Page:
May the Father Almighty, shepherd my father through the darkness, may God grant him forgiveness and life everlasting, may God let dad's soul rest in peace forever. Thank you all for reading and for remembering & honoring my father, Nicolas Caraballo.

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Posted by Arturo Caraballo on May 18, 2021
Mientras pensaba en lo que quería decirles hoy, pensé en mi padre y todo lo que era para mí, todo lo que el significaba para mí. Pensé en que era un hombre complejo y sencillo. Pensé en cómo después de todo lo que había visto de él, lo bueno y lo no tan bueno, las victorias y las derrotas, no lo hubiera cambiado por nada ni por nadie. No soy suficiente poeta para pintar adecuadamente su memoria, pero te contaré algunas de las partes de él que siempre llevaré conmigo.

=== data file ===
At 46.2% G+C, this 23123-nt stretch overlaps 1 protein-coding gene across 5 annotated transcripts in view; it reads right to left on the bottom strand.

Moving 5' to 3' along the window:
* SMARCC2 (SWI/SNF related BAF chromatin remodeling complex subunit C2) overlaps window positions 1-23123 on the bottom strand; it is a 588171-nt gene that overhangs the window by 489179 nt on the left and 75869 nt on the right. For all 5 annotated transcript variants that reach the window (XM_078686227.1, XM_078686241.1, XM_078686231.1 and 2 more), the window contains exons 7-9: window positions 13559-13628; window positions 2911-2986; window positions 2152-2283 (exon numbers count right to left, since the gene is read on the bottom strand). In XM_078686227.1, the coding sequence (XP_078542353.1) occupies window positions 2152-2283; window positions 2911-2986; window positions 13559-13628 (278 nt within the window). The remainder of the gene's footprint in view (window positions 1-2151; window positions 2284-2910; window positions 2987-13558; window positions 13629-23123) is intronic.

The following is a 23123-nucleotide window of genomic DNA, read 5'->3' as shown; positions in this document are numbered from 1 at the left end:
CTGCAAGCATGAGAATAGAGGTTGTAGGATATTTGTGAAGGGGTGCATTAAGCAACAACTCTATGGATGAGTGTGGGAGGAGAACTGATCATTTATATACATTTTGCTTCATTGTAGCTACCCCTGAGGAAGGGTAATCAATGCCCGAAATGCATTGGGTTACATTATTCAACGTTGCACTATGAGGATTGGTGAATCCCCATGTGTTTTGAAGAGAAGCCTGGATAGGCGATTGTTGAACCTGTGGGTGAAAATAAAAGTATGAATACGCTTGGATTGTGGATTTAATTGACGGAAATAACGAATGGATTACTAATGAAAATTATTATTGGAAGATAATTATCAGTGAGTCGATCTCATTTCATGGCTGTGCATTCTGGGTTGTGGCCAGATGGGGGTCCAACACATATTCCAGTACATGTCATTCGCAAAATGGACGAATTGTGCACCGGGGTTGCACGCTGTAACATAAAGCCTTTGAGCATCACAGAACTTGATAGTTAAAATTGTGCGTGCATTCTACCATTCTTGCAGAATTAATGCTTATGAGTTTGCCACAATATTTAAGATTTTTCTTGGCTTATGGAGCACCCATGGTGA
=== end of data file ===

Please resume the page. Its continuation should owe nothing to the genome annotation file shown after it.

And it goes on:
Mi padre era un hombre que trabajaba con sus manos. El fue bueno en eso. Muy bueno. Su talento para manipular madera, metal, electricidad, pintura, lápiz y papel, y darle vida a partir de solo una idea en su mente fue algo que siempre me sorprendió y impresionó. A papi le gustaba ese tipo de trabajo porque tenía una energía ilimitada. Ese trabajo lo mantuvo en movimiento. Me imagino que a papi, la idea de trabajar dentro de una oficina probablemente le sonaba como una tortura. Cuando yo tenía 17 años conseguí mi primer trabajo. Bueno, papi me ayudó a encontrarlo, trabajando junto a él. Empecé ese trabajo emocionado y decidido. Quería mostrarle a papi que yo había escuchado las lecciones que me había estado enseñando. Cuando era niño, me había dicho que todo lo que hiciera lo haría con orgullo. No importa si soy un doctor realizando una cirugía o trabajando mapiando un piso, debo hacer mi trabajo lo mejor que pueda, para poder estar orgulloso del trabajo que había hecho. Cuando era niño, me enseñó a no tener miedo al trabajo duro. Cuando llegué a mi primer trabajo, conocí a todos los hombres que trabajaban con mi pai. Todos lo amaban. Todos lo respetaban. Todos lo admiraban. Los detalles son un poco confusos, pero recuerdo que varios de nosotros estuvimos trabajando en una residencia. Yo estaba barriendo y fregando el piso, limpiando después del trabajo que los demás habían hecho. Yo tenía una mirada severa en mi rostro porque estaba concentrado en lo que estaba haciendo. Uno de mis papis compañeros de trabajo se rió, pensando que yo me veía infeliz y le dijo a mi papi: No creo que a tu hijo le gusta trabajar tan duro. Escuché a mi padre responder. Eso es lo que to piensas, dijo el. Se ve así porque se está concentrando y asegurándose de hacer un buen trabajo. Pude escuchar el orgullo en su voz cuando lo dijo. Sentí su orgullo por mí. Gracias, papi, por enseñarme el valor del trabajo duro y el trabajo bien hecho.